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Do You Believe in Miracles?

January 23, 2015

Shirataki noodles are carb-free, fat-free and full of fibre . . .

Do you believe in miracle noodles?

I won’t lie. Eating shirataki can make me feel like I am consuming a science experiment. But they are called miracle noodles for good reason – and worth a leap of faith in the kitchen. Shirataki are vegan, fibre-filled, fat-free, gluten-free, dairy-free, sugar-free, practically carb-free and tantalizingly close to calorie-free.

Just don’t call them guilt-free, please. I don’t believe in feeling guilty about eating. It’s as basic as breathing. We all gotta eat. The question is “Eat what?” Now that December indulgence season has morphed into January resolution season, the answer is “shirataki.”

This Is Not Pasta

Shirataki are manufactured from an Asian tuber called konjac. The taste and texture are foreign to Western palates. The key to learning to love shirataki is to accept it on its own merits. Repeat to yourself: This is not pasta! I was skeptical about these noodles at first, but grew fonder as I experimented with shirataki dishes. The hilariously low calorie counts sealed the deal.

  • Say no to pasta dishes. There is a cadre of shirataki enthusiasts who share a common delusion that these noodles are pasta substitutes. They breathlessly endorse the use of shirataki in everything from Spaghetti Bolognese to Mac & Cheese. Forget that nonsense. No matter how much you may wish it true or proclaim it so, shirataki are nothing like wheat noodles made with flour and water. Give up the struggle.
  • Say yes to Asian dishes, soups and composed salads. Shirataki are more akin to rice noodles or bean threads (made from mung beans). Once you embrace that, you are off to a good start. For the ultimate delicious introduction to shirataki, make Sukiyaki. Shirataki noodles are the signature ingredient in this classic Japanese hot pot.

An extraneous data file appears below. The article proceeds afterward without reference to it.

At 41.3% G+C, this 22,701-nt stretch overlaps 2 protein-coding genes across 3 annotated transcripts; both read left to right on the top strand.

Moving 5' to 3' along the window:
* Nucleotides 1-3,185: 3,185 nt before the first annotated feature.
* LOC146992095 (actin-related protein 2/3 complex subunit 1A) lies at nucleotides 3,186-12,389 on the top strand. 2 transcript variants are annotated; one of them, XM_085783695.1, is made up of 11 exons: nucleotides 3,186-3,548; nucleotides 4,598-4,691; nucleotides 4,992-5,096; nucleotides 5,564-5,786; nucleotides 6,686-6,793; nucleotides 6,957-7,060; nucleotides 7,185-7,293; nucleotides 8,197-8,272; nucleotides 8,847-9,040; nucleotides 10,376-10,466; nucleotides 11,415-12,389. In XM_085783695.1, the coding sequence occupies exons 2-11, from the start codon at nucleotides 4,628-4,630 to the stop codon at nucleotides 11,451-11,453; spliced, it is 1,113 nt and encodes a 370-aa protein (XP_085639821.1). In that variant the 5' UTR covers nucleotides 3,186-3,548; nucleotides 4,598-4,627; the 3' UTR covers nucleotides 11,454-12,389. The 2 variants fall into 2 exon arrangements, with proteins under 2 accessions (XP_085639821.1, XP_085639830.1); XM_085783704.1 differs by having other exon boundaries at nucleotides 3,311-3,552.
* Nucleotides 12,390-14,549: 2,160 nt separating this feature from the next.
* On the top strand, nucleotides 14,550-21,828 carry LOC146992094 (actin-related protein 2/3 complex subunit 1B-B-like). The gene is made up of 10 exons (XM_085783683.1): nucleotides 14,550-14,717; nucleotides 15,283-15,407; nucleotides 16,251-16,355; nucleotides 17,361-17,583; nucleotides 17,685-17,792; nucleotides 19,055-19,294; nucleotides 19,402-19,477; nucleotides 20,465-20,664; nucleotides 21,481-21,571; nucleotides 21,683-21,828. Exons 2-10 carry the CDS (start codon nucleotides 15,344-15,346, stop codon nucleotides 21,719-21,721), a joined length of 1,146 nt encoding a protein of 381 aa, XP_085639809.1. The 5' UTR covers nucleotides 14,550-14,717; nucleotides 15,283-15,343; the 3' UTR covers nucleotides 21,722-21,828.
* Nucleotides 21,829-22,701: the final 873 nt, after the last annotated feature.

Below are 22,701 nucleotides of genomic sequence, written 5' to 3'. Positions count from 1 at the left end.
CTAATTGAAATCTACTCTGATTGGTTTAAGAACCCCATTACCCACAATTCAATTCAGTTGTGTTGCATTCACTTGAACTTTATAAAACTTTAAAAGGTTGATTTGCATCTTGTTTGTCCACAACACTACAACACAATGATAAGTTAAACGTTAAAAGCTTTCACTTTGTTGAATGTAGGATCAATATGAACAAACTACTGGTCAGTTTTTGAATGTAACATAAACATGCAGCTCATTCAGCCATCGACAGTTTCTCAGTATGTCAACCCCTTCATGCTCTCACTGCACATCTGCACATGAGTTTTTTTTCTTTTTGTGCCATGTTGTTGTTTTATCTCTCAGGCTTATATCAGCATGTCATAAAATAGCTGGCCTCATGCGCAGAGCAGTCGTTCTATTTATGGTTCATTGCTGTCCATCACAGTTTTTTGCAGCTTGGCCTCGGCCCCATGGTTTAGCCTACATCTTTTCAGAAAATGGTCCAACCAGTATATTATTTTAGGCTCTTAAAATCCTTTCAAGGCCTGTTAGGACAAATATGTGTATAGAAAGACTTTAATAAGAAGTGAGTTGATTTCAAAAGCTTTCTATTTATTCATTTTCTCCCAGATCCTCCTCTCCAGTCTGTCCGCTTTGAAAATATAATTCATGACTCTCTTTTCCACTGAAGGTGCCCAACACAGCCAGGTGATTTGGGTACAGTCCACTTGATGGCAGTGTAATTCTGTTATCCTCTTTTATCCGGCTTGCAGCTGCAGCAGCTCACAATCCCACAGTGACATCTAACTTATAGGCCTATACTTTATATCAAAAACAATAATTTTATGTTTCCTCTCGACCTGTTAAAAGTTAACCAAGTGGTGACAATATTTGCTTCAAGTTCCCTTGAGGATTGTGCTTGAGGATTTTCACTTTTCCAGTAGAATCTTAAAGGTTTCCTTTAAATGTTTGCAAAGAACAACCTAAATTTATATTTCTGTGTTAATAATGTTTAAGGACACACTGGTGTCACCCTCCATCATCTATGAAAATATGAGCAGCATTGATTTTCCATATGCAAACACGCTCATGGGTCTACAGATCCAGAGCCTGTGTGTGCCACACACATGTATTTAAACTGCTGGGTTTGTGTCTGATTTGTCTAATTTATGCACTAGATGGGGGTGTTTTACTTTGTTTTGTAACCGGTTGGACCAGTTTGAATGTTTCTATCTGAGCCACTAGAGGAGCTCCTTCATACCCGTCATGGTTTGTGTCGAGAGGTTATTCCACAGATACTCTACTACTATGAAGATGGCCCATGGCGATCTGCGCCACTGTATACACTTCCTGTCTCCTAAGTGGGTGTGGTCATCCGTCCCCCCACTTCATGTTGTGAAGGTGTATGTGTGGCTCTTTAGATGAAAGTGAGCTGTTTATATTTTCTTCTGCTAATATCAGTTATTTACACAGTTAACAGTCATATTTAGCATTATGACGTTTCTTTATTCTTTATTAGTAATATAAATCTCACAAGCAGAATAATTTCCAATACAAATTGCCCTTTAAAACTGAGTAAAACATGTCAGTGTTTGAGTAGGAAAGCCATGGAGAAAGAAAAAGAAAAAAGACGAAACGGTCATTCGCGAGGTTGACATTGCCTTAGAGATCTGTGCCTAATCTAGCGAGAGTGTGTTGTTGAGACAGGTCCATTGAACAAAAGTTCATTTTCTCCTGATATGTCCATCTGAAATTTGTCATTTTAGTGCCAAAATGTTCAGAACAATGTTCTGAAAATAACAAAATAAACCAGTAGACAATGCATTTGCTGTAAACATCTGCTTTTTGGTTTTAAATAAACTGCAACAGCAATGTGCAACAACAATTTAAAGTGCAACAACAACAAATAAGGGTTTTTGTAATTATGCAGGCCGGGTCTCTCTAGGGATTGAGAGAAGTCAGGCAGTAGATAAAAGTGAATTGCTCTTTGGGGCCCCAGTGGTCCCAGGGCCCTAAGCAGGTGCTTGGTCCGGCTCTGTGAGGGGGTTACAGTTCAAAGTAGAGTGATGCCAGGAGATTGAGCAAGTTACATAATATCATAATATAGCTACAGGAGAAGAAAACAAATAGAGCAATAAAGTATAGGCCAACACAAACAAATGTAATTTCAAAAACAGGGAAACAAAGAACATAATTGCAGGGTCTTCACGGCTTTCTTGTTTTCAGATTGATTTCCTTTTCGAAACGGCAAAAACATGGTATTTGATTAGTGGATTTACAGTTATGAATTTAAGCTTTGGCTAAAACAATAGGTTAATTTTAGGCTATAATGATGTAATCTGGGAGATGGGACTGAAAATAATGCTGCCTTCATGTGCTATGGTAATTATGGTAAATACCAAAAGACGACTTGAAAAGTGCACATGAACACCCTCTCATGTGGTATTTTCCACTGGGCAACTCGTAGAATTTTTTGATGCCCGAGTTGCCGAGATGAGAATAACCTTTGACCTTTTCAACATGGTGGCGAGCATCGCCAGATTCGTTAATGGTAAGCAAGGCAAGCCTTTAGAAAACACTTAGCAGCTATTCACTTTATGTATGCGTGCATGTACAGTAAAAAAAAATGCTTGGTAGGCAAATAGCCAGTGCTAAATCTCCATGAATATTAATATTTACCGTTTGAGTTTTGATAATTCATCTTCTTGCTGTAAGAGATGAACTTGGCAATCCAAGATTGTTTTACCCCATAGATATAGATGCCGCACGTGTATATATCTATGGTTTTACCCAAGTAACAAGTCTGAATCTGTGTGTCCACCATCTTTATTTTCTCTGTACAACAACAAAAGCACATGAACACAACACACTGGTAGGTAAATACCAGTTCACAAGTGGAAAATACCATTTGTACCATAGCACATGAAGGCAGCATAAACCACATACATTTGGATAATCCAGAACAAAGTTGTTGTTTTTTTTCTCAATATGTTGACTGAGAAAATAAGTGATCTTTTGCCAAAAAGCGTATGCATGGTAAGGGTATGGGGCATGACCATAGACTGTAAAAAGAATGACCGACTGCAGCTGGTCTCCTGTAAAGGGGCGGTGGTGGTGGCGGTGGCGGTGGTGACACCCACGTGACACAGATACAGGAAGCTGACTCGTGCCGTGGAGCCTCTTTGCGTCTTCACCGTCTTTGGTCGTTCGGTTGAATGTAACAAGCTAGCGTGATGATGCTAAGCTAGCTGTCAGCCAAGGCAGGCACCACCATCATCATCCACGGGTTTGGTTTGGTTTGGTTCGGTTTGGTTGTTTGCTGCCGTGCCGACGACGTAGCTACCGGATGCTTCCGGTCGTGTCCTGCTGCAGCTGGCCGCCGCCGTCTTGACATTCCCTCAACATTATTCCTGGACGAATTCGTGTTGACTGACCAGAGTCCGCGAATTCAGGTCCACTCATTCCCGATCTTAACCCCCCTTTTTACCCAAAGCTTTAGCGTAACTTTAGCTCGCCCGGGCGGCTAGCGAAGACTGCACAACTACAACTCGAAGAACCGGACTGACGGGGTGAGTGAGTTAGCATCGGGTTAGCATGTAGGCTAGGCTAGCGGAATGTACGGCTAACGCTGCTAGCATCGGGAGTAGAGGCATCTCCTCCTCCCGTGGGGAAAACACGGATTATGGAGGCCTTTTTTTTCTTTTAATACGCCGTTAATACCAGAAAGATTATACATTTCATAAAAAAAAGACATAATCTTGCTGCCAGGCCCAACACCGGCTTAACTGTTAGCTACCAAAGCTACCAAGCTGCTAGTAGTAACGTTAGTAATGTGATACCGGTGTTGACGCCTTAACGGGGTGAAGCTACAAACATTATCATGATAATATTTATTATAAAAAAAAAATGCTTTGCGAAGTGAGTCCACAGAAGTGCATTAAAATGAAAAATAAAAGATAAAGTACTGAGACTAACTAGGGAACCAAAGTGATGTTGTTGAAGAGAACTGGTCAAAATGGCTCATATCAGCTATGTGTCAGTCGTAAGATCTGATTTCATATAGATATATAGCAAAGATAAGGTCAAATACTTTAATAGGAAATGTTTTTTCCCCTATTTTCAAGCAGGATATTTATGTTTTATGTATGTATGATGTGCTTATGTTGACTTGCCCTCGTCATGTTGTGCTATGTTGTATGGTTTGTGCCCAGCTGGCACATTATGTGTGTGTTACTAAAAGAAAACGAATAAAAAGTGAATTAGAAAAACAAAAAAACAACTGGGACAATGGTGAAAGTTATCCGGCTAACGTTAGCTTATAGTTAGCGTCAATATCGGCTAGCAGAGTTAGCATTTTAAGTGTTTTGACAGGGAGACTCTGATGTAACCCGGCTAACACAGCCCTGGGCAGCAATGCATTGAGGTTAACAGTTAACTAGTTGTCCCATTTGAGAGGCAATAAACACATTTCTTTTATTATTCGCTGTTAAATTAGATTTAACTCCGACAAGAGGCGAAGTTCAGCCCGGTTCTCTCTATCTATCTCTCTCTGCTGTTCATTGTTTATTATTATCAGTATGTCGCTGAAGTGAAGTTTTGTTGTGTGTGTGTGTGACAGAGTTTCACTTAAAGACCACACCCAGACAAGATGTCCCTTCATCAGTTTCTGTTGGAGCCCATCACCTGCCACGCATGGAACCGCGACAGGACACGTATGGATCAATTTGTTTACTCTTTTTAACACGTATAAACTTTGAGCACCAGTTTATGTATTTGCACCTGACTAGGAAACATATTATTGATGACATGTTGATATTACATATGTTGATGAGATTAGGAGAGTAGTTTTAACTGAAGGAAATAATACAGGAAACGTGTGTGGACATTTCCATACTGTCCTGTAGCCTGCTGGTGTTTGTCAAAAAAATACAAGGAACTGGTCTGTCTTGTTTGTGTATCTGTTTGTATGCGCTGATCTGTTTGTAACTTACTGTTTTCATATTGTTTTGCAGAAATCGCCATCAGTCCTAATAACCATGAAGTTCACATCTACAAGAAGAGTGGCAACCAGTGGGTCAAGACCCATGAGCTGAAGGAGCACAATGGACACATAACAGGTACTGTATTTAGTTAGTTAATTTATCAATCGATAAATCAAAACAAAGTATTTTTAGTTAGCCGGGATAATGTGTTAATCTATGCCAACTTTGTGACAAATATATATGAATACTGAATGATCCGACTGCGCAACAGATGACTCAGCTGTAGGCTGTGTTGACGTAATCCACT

Get cooking with these foolproof recipes: Shichimi Shirataki, Green Onion Shirataki, Shirataki Kinpira, Pan-Asian Shirataki Noodle Bowl, Shirataki Beef Noodle Soup, Shrimp & Shirataki Salad, Sukiyaki Hot Pot.

Five Steps To Perfect Shirataki

Technically, shirataki are ready to eat after a quick rinse. But you won’t want to eat them that way. What shirataki enthusiasts don’t talk about upfront:

  • The bad first impression. They reek. You have to blanch shirataki to get rid of what one manufacturer diplomatically calls the “authentic aroma.” Consumers are more brutal; they have compared the scent to fish and gym socks. This odor is the result of natural fermentation, and in the case of brown shirataki, the addition of seaweed.
  • The bad second impression. Shirataki are beyond bland, and so rubbery that I feared the noodles would snap back in my face like rubber bands.

Don’t worry. I’ll tell you how to get past all that. On the plus side, shirataki are gelatinous and soft, yet surprisingly springy and sturdy. It is hard to overcook them; they never seem to get mushy.

To wrestle shirataki into submission, follow these steps.

1. Rinse: Drain the package. Then rinse, rinse and rinse, longer than you might think you should, using cold, running water. Drain well.

2. Par-cook: There are three ways to par-cook shirataki:    

  • Boil them. Dunk shirataki in boiling, salted water. When water returns to the boil, cook 1 minute. Drain. Boiling gets rid of the fishy odor most effectively.
  • Microwave them. The time depends on the amount. I find that 3 minutes on high power works for 8 oz (250 g) of shirataki.
  • Dry-fry them. Heat shirataki in a non-stick skillet on high heat until they sound squeaky when stirred. The time depends on the amount. I find that 3 minutes works for 8 oz (250 g). Dry-frying is the least effective way to get rid of the fishy odor.

3. Air-dry: Spread out shirataki on a baking sheet lined with paper towels. Dry thoroughly.

4. Cut: If the strands are loooong (and they usually are), cut them into manageable lengths.

5. Cook: Toss shirataki noodles with sauce/dressing, stir-fry, or add them to soup or stew. Shirataki are bland and not very absorbent, so opt for bold flavours and cook them as long as you want to.

Optional: After cutting and before cooking, shirataki may be marinated or soaked in sauce overnight to absorb flavours.

Shopping For Shirataki

Mainstream supermarkets have jumped on the shirataki bandwagon. However, Asian grocery stores have the best selection and many (confusing) varieties. They may be labeled string konjac, konnyaku threads/noodles, diet noodles, jelly noodles, miracle noodles, yam noodles or Pasta Zero (a brand name from the Nasoya company).

 

Two main types: